There Was a Time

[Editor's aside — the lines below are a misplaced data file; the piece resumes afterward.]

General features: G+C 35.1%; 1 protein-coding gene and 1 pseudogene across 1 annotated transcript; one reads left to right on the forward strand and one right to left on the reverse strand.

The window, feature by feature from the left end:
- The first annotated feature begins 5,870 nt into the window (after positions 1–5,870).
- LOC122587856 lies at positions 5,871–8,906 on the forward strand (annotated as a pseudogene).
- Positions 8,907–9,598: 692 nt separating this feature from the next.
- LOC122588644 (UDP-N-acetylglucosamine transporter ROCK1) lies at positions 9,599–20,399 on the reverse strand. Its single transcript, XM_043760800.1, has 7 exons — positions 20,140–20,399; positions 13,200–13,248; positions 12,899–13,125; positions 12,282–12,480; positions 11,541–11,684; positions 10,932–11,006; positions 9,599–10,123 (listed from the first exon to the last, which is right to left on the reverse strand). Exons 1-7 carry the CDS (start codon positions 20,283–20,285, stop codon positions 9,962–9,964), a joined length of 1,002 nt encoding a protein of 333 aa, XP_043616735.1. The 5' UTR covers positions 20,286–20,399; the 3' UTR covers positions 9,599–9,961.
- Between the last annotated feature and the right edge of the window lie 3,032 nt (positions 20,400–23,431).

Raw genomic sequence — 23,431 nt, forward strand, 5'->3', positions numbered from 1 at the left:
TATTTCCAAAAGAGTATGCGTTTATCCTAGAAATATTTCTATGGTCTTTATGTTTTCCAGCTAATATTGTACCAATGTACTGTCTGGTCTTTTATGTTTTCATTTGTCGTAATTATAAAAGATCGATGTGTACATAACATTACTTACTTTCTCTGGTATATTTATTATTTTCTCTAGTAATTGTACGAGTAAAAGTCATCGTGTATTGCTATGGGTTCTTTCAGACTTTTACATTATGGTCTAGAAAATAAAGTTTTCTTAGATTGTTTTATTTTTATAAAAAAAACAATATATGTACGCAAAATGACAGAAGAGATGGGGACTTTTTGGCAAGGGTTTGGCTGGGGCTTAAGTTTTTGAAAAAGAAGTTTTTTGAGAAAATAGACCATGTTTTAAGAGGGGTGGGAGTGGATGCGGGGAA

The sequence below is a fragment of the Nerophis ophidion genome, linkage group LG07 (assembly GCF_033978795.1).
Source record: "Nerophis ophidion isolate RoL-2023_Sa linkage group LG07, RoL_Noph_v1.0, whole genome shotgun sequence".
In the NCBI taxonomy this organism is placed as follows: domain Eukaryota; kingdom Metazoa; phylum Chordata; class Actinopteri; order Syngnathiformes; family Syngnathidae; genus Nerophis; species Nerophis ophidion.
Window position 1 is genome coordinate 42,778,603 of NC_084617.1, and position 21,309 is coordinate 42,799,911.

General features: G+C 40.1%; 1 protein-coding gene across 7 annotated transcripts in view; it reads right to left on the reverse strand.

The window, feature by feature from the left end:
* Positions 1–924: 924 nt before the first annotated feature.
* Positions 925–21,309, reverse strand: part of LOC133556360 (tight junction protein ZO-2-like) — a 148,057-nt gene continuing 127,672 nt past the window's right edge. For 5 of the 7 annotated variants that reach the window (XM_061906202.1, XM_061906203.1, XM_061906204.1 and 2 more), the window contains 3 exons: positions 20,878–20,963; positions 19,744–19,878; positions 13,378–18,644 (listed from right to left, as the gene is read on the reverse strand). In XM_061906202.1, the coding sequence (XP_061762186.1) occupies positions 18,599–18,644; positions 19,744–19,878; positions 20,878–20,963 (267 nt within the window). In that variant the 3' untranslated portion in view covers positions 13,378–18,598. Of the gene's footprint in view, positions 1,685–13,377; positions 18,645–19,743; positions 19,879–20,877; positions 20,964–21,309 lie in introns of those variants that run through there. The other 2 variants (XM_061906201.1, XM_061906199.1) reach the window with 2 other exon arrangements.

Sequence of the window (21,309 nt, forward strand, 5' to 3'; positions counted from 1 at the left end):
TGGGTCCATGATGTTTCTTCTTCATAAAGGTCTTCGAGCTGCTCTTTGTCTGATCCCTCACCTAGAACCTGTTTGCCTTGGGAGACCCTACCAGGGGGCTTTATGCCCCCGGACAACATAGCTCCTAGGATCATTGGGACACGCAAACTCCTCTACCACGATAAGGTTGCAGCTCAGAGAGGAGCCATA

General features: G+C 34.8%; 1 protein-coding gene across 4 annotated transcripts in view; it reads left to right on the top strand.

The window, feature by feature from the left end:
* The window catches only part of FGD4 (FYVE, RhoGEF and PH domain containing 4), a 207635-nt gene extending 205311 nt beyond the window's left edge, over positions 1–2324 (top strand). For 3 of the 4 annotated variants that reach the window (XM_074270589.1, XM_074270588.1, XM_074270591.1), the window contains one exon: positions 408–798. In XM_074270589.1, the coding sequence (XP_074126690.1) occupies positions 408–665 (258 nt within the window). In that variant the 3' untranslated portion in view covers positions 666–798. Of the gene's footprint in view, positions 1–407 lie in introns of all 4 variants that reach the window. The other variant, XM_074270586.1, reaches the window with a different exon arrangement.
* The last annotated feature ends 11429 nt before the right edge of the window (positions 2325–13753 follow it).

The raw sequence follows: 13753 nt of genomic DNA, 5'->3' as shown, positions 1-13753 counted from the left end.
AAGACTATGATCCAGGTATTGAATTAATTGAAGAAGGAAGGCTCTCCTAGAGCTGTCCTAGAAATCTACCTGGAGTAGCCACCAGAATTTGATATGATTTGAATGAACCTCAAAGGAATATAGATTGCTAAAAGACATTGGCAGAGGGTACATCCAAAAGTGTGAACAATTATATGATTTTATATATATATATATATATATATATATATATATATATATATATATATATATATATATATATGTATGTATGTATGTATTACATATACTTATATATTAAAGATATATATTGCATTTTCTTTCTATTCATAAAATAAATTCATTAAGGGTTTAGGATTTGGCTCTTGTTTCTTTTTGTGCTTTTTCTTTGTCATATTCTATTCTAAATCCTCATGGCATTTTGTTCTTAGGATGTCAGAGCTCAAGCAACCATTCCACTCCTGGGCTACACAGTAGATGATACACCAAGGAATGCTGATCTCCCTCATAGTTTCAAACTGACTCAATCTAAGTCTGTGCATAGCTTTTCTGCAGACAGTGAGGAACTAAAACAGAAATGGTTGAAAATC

Veteran singer-songwriter Tom Pacheco wears his world on his sleeve. In a career spanning more than 35 years, over a dozen albums and 2500 original songs, Pacheco has addressed social and political issues, depicted a gallery of real and imagined characters from the past, present and future, and created a living treasury of unforgettable images. On 'There Was a Time,' Tom's twelfth solo album and first American release in six years, he adds still more memorable people, places and events to his songbook, but it's a darker world that he describes. Despite an avowed dislike of nostalgia, the death of his mother, serious illness of his father, and loss of three friends in the World Trade Center attacks of 9/11 plunged Pacheco into a period of uncertainty and reflection about the passing of time - many of the songs on 'There Was a Time' take stock of what's vanished from Tom's and our world and what needs to be recalled and reclaimed. The songs on this CD express anger, irony and regret at corporate greed ('What About Us'), the betrayal or failure of the American Dream ('There Was a Time,' 'Indian Prayer,' 'What We Left Behind,' 'Saint Christopher and the Cornfield'), and personal loss ('Provincetown,' 'If I Could Come Back'). But, as Tom writes in the liner notes, 'there are still glimmerings of hope and spiritual resurrection' in these and other songs. He honors the brave and inspirational chance-takers among us - 'Butterfly' is a tribute to Julia 'Butterfly' Hill, who took up residence in a California redwood tree to save the surrounding forest from a lumber company; 'Heroes' thanks our professional guardians and their unpaid everyday counterparts called to greatness by emergencies such as 9/11, and the CD ends with the exhortation and challenge, 'You Will Never Be Afraid Again.' Pacheco's stoic, understated baritone and guitar playing are embedded in a warm musical backdrop provided by noted producer/bassist Scott Petito, guitarist Jim Weider and Rick Bell (both latter-day members of The Band), renowned fiddler Jay Ungar, Norwegian country music star and longtime Pacheco collaborator Steinar Albrigtsen on guitar, and special guest Pete Seeger on banjo. This is a folk album in the best sense, transcending time even while describing the topical and painting mental pictures that will not fade. Bio: He's been recording since 1965. Some of his 2500+ original songs have been covered by Jefferson Starship, Richie Havens, The Band, and Rick Danko. He's written a series of Number 1 hits for Norwegian country star Steinar Albrigtsen. He was dubbed 'one of America's greatest songwriting treasures' by the Folkwax e-zine, and England's fRoots (Folk Roots) magazine raved, 'If anyone deserves to be mentioned in the same hushed tones of reverence as John Prine, Townes Van Zandt, Tom Russell, Guy Clark, and Steve Earle, it is he.' But in a lengthy recent feature article about him, Dirty Linen magazine all too aptly described Tom Pacheco as 'The Lost American Songwriter.' In great part, Tom's refusal to play kowtow to record label politics and to tailor his music to industry fads has led to his status as 'The Outsider' (ironically, the title of his 1976 RCA album, which was so hamstrung by the label's censorship that he left the music business for more than a year). Born in New Bedford, Massachusetts, in 1946, Pacheco was learning to play guitar by the time he was ten. Before he was 20, Tom had released the first of his twelve solo records and had moved to Greenwich Village, where he performed as a solo act before forming The Ragamuffins, a folk-rock group that cut two singles and frequently opened for Jimmy James (later Jimi Hendrix) in Village clubs. When The Ragamuffins broke up, Tom and fellow bandmember Sharon Alexander formed Euphoria, an acoustic quartet whose recordings were mutilated by record company overdubs - Tom's first of many encounters with the industry's corporate priorities. After cutting a duo album for Columbia, Tom and Sharon separated, and Tom resumed his solo career, taught guitar and occasionally toured upstate New York and New England. In 1974, the Jefferson Starship recorded Tom's 'All Fly Away' for their Dragonfly album. That same year, Richie Havens recorded 'Indian Prayer,' cowritten by Tom and Comanche performer Roland Moussaa, for his 'Mixed Bag II' album. Halfway through the '70s, Pacheco signed a recording contract with RCA, which released two of his albums in 1976. Concerned with the controversial nature of some of Tom's material, RCA omitted various songs from the spiritually inclined 'The Outsider,' and Tom temporarily retired to Woodstock in disgust. Tom spent the next decade leading the Tom Pacheco Band (a.k.a. The Hellhounds) through a blur of roadhouses from New York State to Texas and back. Tired of the touring grind, Tom moved to Nashville in 1986 to become a non-performing songwriter but was predictably appalled at the assembly-line nature of the town's song factories. Within a year, Tom followed a friend's invitation to visit him in Dublin, and a six-week visit became a decade-long stay in Ireland. Signed to a trustworthy label and supportive management, Tom used Ireland as his home and touring base for forays around the U.K., Germany, Holland, and Norway (and the occasional return to the US for performances and some recording sessions). On one Norwegian tour, Tom encountered the country's reigning country music star, Steinar Albrigtsen, and their association would lead to six Pacheco-penned Top 5 Norwegian singles for Albrigtsen and a periodic partnership that has yielded two duo albums to date. In 1994, Pacheco signed with Scandinavia's Sonet label, and a re-recorded version of one of his older songs became his own Top 5 hit in Norway. He returned to Woodstock in late 1996 to record the 'Woodstock Winter' album with The Band's post-Robbie Robertson lineup and guest John Sebastian as backing musicians; the record was Tom's first US release in 21 years and, true to form, was soon squelched by industry politics. After another 16 months back in Ireland, Tom relocated to Woodstock, continuing to write songs and release albums on foreign labels. In 2002, Pacheco found a home with the Appleseed label and recorded 'There Was a Time.'